On Tuesday, October 12, the Latino Community Foundation, in partnership Wells Fargo hosted Suma Wealth, the Aspen Institute Latinos & Society Program, and the Stanford Latino Entrepreneurship Initiative to lead a powerful conversation on how to build a more just economy for California’s Latino community.
If Latino small businesses in California had the same opportunities as their non-Latino counterparts to grow their businesses, they would generate $338 billion. Still, challenges like lack of access to capital and mentorship networks keep Latinos from scaling businesses and building wealth.
As California recovers from the pandemic-induced recession, advocates and community leaders are calling on Latinos to seize their power – which includes 2.7 trillion in spending power – to ensure the economic recovery is equitable. “We are represented in numbers, but we will never have true power in this country if we don’t have economic power,” says Beatriz Acevedo of Suma Wealth, a digital platform that was launched during the pandemic designed to teach the Latino community how to build and sustain wealth. “It’s time for Latinos to take control of their economic futures,” she says.
How can more Latinos start to step into their economic power?
“None of us can do it alone, we need to focus on ecosystem building,” says Domenika Lynch, executive director of the Aspen Institute’s Latino and Society Program, which seeks to empower Latino communities and promote long-term economic growth and resiliency. In her role, she oversees the City Learning and Action Lab, designed to enhance local leaders’ efforts to attract capital investment and resources to Latino communities where they live and work. “The knowledge sharing that happens within networks is what’s going to keep us motivated.”
The Future of Entrepreneurship in California is Latina
From micro-entrepreneurs like street food vendors, to Silicon Valley tech-based startups that operate in multiple cities, more women are embracing an entrepreneurial spirit and looking for ways to go into business for themselves, even amidst a pandemic that has disproportionately impacted women. According to the Stanford Latino Entrepreneurship Initiative, Latinas who reported self-employment grew by 12 percent in the last five years alone.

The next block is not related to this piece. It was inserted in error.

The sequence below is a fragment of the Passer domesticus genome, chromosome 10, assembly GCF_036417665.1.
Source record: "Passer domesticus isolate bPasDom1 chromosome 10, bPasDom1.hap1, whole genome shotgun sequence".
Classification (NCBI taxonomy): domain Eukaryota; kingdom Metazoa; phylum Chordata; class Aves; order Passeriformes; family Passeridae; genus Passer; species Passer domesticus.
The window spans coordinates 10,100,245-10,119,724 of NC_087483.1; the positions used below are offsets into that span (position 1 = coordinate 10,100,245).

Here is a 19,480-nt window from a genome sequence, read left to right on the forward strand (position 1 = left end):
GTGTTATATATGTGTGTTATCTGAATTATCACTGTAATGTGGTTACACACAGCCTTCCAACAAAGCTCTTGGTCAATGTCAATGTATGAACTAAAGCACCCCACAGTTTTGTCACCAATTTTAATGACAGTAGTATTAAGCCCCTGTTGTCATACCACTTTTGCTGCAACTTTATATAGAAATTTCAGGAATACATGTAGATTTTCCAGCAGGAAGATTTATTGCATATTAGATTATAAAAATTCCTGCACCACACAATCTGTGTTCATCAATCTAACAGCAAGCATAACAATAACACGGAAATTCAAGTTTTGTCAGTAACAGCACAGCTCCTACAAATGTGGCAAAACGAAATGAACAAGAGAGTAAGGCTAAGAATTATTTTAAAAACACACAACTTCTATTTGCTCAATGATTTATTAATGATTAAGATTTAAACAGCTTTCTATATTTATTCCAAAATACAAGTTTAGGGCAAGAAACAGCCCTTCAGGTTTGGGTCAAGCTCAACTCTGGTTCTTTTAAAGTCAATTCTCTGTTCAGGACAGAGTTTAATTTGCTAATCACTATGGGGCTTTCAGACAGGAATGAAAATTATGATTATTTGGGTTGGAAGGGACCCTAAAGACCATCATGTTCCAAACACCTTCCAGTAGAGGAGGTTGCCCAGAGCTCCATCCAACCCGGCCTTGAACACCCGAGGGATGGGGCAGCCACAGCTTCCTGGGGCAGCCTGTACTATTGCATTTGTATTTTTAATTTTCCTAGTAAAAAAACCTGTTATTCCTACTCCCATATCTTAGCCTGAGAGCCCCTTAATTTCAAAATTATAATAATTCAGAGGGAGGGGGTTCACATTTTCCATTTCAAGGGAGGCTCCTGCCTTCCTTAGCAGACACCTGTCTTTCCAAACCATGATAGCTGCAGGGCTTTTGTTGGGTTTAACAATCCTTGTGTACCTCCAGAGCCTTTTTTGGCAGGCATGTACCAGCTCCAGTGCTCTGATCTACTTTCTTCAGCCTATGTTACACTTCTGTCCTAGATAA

“If you can make an opportunity for yourself during a crisis, you’re an entrepreneur,” says Claudia Arroyo, executive director of Prospera, a nonprofit organization that partners with Latina entrepreneurs to launch businesses that foster cooperation, economic independence, and well-being in immigrant communities. “Launching a business is a powerful vehicle for transformation…women are impacting their families and their communities.” Arroyo, who spoke on a panel focused on ways to support small business owners during the economic recovery, was joined by Kimberly Gudino of Brown Issues, a grassroots, youth-led organization advocating for street vendors, and Vanessa Karel of Greether, a tech startup connecting women travelers around the world.
For many women, starting a small business is a means of achieving improved economic mobility, especially in a workforce that continues to underpay Latinas for their labor. Today, Latinas earn $0.55 for every dollar paid to White men, a pay gap that has seen little improvement in the past decade. Latinas are also over-represented in industries that were heavily impacted by business closures caused by the pandemic, resulting in high levels of job and wage losses.
You can watch the full recording of the event here.
Written by Eduardo García, Senior Policy Manager at the Latino Community Foundation.